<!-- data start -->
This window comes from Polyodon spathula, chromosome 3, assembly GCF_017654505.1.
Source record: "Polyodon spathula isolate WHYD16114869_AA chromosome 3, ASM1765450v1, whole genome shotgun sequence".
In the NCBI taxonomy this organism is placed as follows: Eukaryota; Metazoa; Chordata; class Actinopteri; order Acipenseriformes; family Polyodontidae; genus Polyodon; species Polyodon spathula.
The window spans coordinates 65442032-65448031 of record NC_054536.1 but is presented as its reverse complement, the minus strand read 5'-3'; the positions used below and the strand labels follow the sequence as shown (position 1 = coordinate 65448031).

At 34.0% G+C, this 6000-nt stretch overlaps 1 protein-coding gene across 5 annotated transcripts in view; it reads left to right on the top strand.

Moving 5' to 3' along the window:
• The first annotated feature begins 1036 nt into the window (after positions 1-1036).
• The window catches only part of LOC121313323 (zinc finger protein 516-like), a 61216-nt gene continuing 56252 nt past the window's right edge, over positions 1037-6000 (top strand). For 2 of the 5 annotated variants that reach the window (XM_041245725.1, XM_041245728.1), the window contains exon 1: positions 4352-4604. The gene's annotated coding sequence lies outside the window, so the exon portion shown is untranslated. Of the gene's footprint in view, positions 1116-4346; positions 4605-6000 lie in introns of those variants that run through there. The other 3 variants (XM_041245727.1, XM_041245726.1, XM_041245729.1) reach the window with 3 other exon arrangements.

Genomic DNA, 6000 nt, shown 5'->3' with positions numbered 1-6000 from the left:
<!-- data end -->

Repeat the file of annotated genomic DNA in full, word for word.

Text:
This window comes from Polyodon spathula, chromosome 3, assembly GCF_017654505.1.
Source record: "Polyodon spathula isolate WHYD16114869_AA chromosome 3, ASM1765450v1, whole genome shotgun sequence".
In the NCBI taxonomy this organism is placed as follows: Eukaryota; Metazoa; Chordata; class Actinopteri; order Acipenseriformes; family Polyodontidae; genus Polyodon; species Polyodon spathula.
The window spans coordinates 65442032-65448031 of record NC_054536.1 but is presented as its reverse complement, the minus strand read 5'-3'; the positions used below and the strand labels follow the sequence as shown (position 1 = coordinate 65448031).

At 34.0% G+C, this 6000-nt stretch overlaps 1 protein-coding gene across 5 annotated transcripts in view; it reads left to right on the top strand.

Moving 5' to 3' along the window:
• The first annotated feature begins 1036 nt into the window (after positions 1-1036).
• The window catches only part of LOC121313323 (zinc finger protein 516-like), a 61216-nt gene continuing 56252 nt past the window's right edge, over positions 1037-6000 (top strand). For 2 of the 5 annotated variants that reach the window (XM_041245725.1, XM_041245728.1), the window contains exon 1: positions 4352-4604. The gene's annotated coding sequence lies outside the window, so the exon portion shown is untranslated. Of the gene's footprint in view, positions 1116-4346; positions 4605-6000 lie in introns of those variants that run through there. The other 3 variants (XM_041245727.1, XM_041245726.1, XM_041245729.1) reach the window with 3 other exon arrangements.

Genomic DNA, 6000 nt, shown 5'->3' with positions numbered 1-6000 from the left: